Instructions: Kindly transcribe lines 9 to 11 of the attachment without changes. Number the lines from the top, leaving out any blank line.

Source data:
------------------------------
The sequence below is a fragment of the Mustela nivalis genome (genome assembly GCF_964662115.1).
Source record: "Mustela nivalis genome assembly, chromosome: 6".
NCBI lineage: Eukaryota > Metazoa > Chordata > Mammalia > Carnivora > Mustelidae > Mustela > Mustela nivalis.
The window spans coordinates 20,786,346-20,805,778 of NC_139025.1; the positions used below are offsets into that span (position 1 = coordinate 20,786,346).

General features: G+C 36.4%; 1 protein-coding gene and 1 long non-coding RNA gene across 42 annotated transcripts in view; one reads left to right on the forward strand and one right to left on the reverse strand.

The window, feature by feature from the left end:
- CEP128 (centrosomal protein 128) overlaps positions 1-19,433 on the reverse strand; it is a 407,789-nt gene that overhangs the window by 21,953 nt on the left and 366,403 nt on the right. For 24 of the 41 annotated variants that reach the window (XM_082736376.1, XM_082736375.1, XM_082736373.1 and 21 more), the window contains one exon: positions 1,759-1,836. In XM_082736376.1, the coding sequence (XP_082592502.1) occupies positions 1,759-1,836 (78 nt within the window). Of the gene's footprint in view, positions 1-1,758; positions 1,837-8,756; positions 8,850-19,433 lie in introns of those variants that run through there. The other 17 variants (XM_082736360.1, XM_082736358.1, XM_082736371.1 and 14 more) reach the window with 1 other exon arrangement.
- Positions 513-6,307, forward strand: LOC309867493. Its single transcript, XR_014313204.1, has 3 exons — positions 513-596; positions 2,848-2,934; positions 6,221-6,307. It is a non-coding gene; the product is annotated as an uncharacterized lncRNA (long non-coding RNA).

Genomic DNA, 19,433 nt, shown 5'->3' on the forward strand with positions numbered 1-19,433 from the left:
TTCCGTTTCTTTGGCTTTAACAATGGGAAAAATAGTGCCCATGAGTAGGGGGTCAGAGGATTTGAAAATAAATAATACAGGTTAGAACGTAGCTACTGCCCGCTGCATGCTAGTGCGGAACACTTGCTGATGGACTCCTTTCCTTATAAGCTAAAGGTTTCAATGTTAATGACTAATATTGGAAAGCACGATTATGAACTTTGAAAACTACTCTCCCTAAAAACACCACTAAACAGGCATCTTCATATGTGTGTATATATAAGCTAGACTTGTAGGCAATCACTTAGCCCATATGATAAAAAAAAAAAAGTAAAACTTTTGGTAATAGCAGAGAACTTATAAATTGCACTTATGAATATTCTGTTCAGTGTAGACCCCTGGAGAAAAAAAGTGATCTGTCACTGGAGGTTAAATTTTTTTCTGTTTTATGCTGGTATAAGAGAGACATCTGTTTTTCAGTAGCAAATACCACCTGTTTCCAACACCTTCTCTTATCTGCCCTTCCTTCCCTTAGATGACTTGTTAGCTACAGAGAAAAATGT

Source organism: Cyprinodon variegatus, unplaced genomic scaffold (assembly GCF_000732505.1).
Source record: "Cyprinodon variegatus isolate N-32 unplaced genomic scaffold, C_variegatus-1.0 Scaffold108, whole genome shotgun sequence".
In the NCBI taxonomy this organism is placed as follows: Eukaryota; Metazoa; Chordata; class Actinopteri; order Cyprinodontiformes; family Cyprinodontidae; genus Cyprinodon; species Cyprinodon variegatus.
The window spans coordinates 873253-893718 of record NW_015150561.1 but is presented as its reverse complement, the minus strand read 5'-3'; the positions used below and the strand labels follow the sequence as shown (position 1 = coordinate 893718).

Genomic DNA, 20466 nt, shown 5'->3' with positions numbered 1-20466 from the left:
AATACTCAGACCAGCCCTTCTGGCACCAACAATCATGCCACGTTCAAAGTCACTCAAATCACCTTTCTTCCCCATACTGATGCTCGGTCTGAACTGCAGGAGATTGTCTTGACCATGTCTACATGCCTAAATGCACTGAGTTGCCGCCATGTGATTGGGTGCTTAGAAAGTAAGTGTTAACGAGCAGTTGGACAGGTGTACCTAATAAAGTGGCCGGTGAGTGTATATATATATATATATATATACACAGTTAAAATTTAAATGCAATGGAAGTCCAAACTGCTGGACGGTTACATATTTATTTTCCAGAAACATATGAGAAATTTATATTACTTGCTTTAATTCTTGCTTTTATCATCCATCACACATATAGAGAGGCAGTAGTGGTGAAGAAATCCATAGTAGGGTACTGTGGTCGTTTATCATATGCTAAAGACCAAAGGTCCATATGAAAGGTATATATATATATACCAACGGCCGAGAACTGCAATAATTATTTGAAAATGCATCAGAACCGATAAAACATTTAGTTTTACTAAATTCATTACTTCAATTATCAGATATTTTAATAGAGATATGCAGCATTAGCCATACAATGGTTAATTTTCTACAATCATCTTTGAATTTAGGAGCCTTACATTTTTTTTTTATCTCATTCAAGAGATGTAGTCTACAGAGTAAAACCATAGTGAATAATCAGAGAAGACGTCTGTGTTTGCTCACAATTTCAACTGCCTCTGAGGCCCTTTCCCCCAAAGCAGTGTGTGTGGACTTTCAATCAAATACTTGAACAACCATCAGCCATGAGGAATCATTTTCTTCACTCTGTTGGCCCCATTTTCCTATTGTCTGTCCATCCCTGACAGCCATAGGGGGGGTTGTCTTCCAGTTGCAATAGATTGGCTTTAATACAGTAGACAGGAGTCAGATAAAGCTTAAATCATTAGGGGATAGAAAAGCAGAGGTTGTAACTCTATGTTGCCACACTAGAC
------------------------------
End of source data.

Genomic DNA, 19,433 nt, shown 5'->3' on the forward strand with positions numbered 1-19,433 from the left:
TTCCGTTTCTTTGGCTTTAACAATGGGAAAAATAGTGCCCATGAGTAGGGGGTCAGAGGATTTGAAAATAAATAATACAGGTTAGAACGTAGCTACTGCCCGCTGCATGCTAGTGCGGAACACTTGCTGATGGACTCCTTTCCTTATAAGCTAAAGGTTTCAATGTTAATGACTAATATTGGAAAGCACGATTATGAACTTTGAAAACTACTCTCCCTAAAAACACCACTAAACAGGCATCTTCATATGTGTGTATATATAAGCTAGACTTGTAGGCAATCACTTAGCCCATATGATAAAAAAAAAAAAGTAAAACTTTTGGTAATAGCAGAGAACTTATAAATTGCACTTATGAATATTCTGTTCAGTGTAGACCCCTGGAGAAAAAAAGTGATCTGTCACTGGAGGTTAAATTTTTTTCTGTTTTATGCTGGTATAAGAGAGACATCTGTTTTTCAGTAGCAAATACCACCTGTTTCCAACACCTTCTCTTATCTGCCCTTCCTTCCCTTAGATGACTTGTTAGCTACAGAGAAAAATGT

Source organism: Cyprinodon variegatus, unplaced genomic scaffold (assembly GCF_000732505.1).